(ran NP, TP, PT, HT, CI editions)
The next time you wonder what you've done with your life, check out the clues among the clothes in your closet. You'll probably see chapters of your life unfold in the garments you've kept.
Fashion consultant Jacqueline Murray, who calls such cherished clothing "nostalgia pieces," believes that we shed these different costumes as we shed those phases of our life.
The onset of this nostalgia, whether over clothing or career, is a sign of normal transition. What's more, if your overstuffed closet yields nothing to wear, maybe it's really your attitude that's changing.
"We've realized that clothing is not going to solve our problems, is not going to rescue us, is not going to get us out of a depression, is not going to find us a prince," says Murray, whose own metamorphosed skins include a black fur miniskirt and European haute couture. The study of clothing as a language and the psychology of clothing have been her passion for many years.
What we wear _ and especially the meaning of what we wear _ changes as we pass through various stages of life. A grandmother whose "hippie son" is now a father, Murray says that children, teen-agers and some young adults choose clothing for its expression of their independence. In the first age of life, clothing is about rebellion.
One day, when her youngest child appeared ready for school in Minneapolis winter with all the fingers cut off her leather gloves, Murray commented on the "cute costume" she was wearing.
"This is not a costume; these are my clothes," replied her daughter seriously. "I learned a lot from that comment," muses Murray.
These days, as Murray cleans out her clients' closets, she finds evidence of upward mobility. In the second age of life, she says, we're still dressing up for our dreams. "The costuming that adults do is business dress, business suits _ they go into this certain framework of clothing," she says. There are "rules upon rules" about what you wear if you want to be an insider in a certain group, she says.
Men in particular demonstrate this lockstep conformity by the way they choose and wear neckties. In a social milieu where clothing standards are otherwise about quality and fit, the necktie is the most visible expression of personality a man makes when he dresses himself.
"Doors are opened and closed by the right necktie," says Murray, adding that the first positive thought crossing a man's mind at retirement is, "I won't have to wear a necktie anymore."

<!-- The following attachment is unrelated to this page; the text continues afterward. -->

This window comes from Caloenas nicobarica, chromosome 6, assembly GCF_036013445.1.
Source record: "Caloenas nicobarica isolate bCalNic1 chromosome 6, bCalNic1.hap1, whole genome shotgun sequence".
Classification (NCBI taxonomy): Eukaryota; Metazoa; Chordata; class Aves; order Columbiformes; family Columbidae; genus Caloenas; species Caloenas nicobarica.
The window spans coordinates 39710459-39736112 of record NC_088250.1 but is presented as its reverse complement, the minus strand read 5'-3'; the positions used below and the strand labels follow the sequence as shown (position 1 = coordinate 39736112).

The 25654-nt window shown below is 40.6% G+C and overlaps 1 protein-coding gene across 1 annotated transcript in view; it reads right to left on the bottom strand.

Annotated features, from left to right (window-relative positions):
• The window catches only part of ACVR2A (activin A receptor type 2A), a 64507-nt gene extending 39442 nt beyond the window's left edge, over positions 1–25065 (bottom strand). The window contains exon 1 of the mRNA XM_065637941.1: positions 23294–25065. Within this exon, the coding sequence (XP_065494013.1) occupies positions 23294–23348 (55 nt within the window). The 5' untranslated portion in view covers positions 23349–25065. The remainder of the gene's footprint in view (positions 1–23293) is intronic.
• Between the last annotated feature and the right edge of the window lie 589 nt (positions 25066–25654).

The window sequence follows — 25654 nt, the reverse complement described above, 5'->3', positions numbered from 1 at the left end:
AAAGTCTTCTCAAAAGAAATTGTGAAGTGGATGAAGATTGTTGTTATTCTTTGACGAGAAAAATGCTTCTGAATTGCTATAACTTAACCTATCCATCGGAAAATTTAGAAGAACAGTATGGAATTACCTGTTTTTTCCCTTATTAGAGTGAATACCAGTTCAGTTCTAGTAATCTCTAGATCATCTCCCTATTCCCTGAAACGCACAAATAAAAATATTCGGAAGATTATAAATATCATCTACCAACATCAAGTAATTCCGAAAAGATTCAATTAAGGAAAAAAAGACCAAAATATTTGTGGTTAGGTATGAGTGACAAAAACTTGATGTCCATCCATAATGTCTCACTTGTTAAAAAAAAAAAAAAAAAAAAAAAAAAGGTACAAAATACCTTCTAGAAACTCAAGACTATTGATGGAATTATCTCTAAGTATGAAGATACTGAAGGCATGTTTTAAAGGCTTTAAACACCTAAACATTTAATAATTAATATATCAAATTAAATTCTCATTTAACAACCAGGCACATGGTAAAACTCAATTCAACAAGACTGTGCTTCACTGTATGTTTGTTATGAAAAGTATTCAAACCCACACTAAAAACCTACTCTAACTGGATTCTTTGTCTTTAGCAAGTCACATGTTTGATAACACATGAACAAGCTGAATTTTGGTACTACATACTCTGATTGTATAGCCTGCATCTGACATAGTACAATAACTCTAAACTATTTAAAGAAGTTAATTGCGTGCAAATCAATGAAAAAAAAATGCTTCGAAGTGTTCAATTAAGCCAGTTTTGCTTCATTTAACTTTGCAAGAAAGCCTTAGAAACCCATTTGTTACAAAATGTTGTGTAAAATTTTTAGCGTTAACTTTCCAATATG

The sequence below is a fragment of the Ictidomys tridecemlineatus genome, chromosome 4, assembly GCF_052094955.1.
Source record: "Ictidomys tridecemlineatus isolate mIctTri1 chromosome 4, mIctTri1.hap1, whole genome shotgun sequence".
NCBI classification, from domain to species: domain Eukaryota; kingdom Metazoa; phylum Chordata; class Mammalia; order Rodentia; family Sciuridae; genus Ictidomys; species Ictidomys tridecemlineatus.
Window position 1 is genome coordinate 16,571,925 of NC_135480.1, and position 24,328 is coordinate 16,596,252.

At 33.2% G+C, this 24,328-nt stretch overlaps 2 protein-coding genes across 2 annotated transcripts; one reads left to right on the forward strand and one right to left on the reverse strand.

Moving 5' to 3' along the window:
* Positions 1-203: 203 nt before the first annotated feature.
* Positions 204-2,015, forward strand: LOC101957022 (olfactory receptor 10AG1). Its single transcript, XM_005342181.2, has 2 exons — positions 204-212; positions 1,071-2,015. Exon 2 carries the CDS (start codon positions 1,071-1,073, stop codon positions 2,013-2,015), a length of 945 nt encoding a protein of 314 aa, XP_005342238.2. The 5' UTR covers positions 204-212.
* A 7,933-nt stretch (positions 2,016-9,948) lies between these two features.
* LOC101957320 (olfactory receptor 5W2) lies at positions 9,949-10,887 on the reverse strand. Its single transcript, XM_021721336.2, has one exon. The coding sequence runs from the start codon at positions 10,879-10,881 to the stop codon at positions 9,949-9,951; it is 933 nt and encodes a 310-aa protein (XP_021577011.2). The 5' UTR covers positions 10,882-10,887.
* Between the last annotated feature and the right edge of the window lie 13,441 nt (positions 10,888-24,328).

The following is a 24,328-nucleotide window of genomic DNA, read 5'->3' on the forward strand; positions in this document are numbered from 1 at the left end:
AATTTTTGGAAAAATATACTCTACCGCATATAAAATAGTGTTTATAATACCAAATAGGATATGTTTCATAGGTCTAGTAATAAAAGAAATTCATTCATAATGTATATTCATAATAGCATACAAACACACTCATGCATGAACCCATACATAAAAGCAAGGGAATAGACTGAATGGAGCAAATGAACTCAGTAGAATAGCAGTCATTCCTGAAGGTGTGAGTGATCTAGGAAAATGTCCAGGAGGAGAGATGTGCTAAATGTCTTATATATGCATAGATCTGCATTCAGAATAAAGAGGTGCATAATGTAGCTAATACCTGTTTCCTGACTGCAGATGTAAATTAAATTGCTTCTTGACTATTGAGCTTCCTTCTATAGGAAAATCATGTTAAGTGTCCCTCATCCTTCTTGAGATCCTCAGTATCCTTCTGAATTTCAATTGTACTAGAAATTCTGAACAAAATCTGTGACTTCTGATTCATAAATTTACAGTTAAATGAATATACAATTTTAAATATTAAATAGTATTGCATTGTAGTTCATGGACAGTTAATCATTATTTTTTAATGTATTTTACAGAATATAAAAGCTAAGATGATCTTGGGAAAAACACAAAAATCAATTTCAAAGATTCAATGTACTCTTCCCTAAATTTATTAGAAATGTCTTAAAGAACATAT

Some clothing says, "I cooperate!" The necktie is "like a leash." While working or in mid-life, "You want to be like (someone or something)! Like Ralph Lauren. We all want Ralph Lauren towels _ or the houses they look like they belong in." Branding and marketing are strong motivators. As a result, clothing styles are made overnight, like the open-throated suit blouse made famous by L.A. Law and the opulent, bejeweled tops spun off by the heroines of Dallas.
But later in life, tastes and character outgrow the realm of fantasy, and, with it, the current world of fashion, comments Murray. "Once you know in your bones that these clothes are not going to bring that dream, it can't work on you anymore.
"That's when (people) lose their way in the fashion world, where the obsession with youth obscures the market opportunities . . . But you have to go through it to know."
So how do you find clothing that's utilitarian, comfortable and appealing _ and expresses your highly evolved taste?
Think about your needs _ from the top down. Be organized and deliberate. Get some help. Make friends with an experienced salesperson at a good store in your price range. When such a person gets to know you, your sizes, your taste, your style _ and your wardrobe _ you can call and say, "You know that gray suit I bought last year? I need something for that."
Don't be discouraged. "In the beginning of any new phase, you try this, you try that, and you're uncertain," Murray says. "But once you get back in place, this is your new normal. When you've found your style, it feels good again."